High Animal Protein Intake Reduces Frailty and Increases Survival In Japanese & Okinawan Elders

In a previous blog I discussed how natural selection has favored both strength and longevity in humans, and argued that evidence suggests that humans' increased intake of animal foods and restricted intake of plant foods during the Pleistocene probably played an important role in favoring the natural selection of longer life spans in humans compared to the other great apes.

In that blog I mentioned that we have evidence that animal protein is more effective than plant protein for maintaining muscle mass in humans, particularly people more than 65 years of age.

Yet it is sometimes claimed that Japanese live long and health because they eat little protein, especially animal protein.  This claim is a myth.

  Kobayashi et al report:
"Protein intake has been inversely associated with frailty. However, no study has examined the effect of the difference of protein sources (animal or plant) or the amino acid composing the protein on frailty. Therefore, we examined the association of protein and amino acid intakes with frailty among elderly Japanese women."
"Total protein intake was significantly inversely associated with frailty in elderly Japanese women. The association of total protein with frailty may be observed regardless of the source of protein and the amino acid composing the protein."
 In table 3 we find that women who ate the most animal protein, at least 54.8 g per day (fifth quintile), had the lowest absolute incidence of frailty, the lowest age-adjusted risk of frailty, and the second lowest multivariate adjusted odds risk of frailty, just slightly higher than the fourth quintile of the population, which consumed 45.6-54.8 g of animal protein daily.  The fifth quintile level of animal protein intake is equivalent to about 8 ounces of meat, fish or poultry; the fourth quintile range was 45.6-54.8 g per day, which is 6.5 to 8 ounces daily.

The positive association between plant protein and reduced frailty was less linear than the association between animal protein and reduced frailty.  Quintiles 3 and 5 for plant protein intake had lower odds ratios than quintiles 2 and 4. 

The table also shows a linear positive relationship between increased intake of branched chain amino acids (BCAAs) and sulphur amino acids and reduced frailty.  The best sources of BCAAs and sulphur amino acids are meat, chicken, fish, dairy products and eggs.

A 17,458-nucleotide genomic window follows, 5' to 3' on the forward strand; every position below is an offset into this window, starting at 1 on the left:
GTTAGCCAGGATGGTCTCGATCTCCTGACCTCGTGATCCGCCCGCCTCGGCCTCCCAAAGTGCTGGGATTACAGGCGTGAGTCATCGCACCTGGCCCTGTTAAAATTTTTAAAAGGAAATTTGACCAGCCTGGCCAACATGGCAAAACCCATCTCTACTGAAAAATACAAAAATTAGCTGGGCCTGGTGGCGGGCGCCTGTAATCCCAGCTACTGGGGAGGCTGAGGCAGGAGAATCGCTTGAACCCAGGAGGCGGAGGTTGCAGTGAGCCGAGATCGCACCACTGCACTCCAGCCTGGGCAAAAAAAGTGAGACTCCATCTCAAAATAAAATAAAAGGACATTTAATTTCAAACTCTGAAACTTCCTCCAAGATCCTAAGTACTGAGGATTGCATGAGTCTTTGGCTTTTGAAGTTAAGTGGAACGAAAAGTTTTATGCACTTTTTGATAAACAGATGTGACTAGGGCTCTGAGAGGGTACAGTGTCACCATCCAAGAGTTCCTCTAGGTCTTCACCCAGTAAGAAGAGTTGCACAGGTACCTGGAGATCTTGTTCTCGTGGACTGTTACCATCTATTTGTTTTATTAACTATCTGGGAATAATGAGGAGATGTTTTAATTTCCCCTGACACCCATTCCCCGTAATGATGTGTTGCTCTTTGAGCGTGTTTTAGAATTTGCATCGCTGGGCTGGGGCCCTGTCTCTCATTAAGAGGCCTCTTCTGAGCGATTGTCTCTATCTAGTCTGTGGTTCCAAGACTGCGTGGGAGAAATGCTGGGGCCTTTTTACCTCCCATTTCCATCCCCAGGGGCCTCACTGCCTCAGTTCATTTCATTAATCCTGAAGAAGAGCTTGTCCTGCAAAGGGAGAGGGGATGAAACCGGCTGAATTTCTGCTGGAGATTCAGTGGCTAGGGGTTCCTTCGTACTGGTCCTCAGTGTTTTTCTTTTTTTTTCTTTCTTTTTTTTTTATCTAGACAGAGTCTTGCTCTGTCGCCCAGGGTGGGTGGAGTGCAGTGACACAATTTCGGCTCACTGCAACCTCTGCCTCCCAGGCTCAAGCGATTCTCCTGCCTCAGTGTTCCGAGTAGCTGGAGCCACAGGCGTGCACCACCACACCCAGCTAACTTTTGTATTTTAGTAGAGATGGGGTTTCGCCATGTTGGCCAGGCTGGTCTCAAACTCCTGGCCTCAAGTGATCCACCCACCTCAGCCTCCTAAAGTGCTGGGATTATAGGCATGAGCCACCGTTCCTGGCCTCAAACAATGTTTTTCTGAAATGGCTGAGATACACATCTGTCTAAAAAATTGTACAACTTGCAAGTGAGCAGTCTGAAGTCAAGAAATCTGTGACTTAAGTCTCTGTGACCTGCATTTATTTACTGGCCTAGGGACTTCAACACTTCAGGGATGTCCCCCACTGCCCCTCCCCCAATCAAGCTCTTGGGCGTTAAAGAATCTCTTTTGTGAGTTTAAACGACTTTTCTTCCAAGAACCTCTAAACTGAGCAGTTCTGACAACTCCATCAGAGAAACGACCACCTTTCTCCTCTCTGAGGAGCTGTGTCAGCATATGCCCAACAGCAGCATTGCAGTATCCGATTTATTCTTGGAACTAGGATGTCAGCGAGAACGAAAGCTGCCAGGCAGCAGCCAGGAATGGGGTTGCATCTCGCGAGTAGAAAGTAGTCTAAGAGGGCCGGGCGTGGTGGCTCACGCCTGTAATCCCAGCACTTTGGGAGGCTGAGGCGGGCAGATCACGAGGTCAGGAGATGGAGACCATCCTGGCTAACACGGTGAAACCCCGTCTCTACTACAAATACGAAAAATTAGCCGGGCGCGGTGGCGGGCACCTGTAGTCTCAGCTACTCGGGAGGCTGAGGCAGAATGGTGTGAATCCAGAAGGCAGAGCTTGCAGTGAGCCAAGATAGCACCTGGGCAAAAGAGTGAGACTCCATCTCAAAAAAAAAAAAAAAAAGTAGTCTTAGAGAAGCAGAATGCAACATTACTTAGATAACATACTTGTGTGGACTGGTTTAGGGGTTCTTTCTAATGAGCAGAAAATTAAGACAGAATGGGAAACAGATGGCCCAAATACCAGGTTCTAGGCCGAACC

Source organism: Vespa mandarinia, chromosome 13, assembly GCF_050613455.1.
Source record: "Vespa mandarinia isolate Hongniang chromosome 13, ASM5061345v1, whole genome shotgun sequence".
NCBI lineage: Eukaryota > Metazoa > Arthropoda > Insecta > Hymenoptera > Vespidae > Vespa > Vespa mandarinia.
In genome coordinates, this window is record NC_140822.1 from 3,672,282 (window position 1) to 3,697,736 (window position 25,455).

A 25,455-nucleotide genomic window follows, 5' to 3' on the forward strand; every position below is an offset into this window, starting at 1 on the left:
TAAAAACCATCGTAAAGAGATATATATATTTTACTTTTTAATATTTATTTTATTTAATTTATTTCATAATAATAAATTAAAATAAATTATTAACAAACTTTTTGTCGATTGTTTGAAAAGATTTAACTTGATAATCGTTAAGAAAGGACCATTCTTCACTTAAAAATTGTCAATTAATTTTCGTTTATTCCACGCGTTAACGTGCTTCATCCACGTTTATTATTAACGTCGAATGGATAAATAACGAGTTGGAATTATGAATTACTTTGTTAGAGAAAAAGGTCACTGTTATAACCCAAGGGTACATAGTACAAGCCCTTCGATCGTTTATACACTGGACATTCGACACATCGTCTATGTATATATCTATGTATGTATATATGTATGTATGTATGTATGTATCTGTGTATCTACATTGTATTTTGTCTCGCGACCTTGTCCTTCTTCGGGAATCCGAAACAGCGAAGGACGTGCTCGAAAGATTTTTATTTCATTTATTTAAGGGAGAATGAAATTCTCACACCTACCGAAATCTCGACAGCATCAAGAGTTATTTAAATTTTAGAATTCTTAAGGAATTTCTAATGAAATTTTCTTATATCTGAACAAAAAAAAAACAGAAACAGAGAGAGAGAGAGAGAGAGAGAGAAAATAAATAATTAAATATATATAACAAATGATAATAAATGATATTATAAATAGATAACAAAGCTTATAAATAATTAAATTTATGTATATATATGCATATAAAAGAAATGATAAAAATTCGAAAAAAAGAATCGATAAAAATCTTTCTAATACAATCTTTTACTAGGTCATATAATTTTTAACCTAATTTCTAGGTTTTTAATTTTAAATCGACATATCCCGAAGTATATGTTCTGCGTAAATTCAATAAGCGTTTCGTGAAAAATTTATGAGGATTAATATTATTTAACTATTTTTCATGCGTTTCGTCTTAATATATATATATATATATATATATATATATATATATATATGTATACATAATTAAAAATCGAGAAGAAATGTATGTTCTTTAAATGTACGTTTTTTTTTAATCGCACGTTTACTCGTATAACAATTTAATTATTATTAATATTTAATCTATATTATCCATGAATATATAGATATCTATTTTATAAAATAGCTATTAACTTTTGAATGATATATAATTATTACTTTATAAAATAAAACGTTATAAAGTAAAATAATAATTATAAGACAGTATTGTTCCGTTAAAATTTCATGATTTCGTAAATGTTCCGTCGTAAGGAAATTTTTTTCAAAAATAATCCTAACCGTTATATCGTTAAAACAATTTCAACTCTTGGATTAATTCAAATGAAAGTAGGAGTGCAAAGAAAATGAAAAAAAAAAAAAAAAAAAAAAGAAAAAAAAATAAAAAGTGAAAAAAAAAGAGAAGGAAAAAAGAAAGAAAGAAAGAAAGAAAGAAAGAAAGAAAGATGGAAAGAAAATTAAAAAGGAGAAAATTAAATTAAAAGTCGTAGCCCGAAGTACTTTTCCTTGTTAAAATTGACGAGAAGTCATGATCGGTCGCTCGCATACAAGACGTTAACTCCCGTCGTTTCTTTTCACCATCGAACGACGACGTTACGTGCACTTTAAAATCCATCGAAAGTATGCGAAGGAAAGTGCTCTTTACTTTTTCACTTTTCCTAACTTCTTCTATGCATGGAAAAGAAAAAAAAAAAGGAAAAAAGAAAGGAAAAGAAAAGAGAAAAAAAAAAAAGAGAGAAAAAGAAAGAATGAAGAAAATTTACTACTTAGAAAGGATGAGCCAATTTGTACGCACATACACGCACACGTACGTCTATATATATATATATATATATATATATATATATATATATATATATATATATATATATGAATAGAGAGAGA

The table also shows intake of at least 1.8 g/d of methionine was also associated with the lowest risks for frailty.  Animal proteins are the best sources of methionine.  This might call into question the idea that methionine restriction is a viable method for promotion of life span.  Such restriction may lead to frailty, which leads to premature disability and often death from falling.

This study resonates with the research by Shibata et al., which found that Okinawan centenarians eat more animal protein and fat and less carbohydrate than average Japanese (I have previously discussed Shibata et al. here.)

Since frailty impairs longevity, and animal protein reduces frailty, it follows that animal protein promotes longevity.  As it most likely did for our ancestors during the Pleistocene


Shameer Mulji said…
Given the health benefits of animal protein, should one be concerned as to the cooking methods (ie: slow cooking vs high-heat cooking)? Most of the time I find it easier just to grill a steak but some reports suggest high-heat grilling can increase cancer risk. Any thoughts on this?

Don Matesz said…

I note that the study you linked specifically links well-done meat to increased risk. It also seems likely that consumption of "well-done" meat would correlate with eating white flour (buns), sugar (sodas), and other items that tend to travel with "well-done" meat, and would increase cancer risk by other means.

I personally enjoy briefly grilled meats, but I stop at rare to medium rare. I recall reading research indicating that risk is low for people who eat meat cooked rare to medium rare, but I don't recall the source at the moment. I just emphasize that the study you linked refers only to well-done meat consumption, not lightly cooked meat consumption.

It seems likely that grilling on hot stones or spits was a staple cooking technique for early man. On the other hand, I also eat a lot of meat cooked slowly, and "primitive" tribes had techniques for slow cooking as well, such as steam-pit cooking with hot rocks.


When eating very low carbohydrate, it is desirable to retain all the juices and fats. Grilling results in loss of these into the fire. Therefore it is preferable to primarily use slower techniques that retain the juices and fats, i.e. slow cooking methods.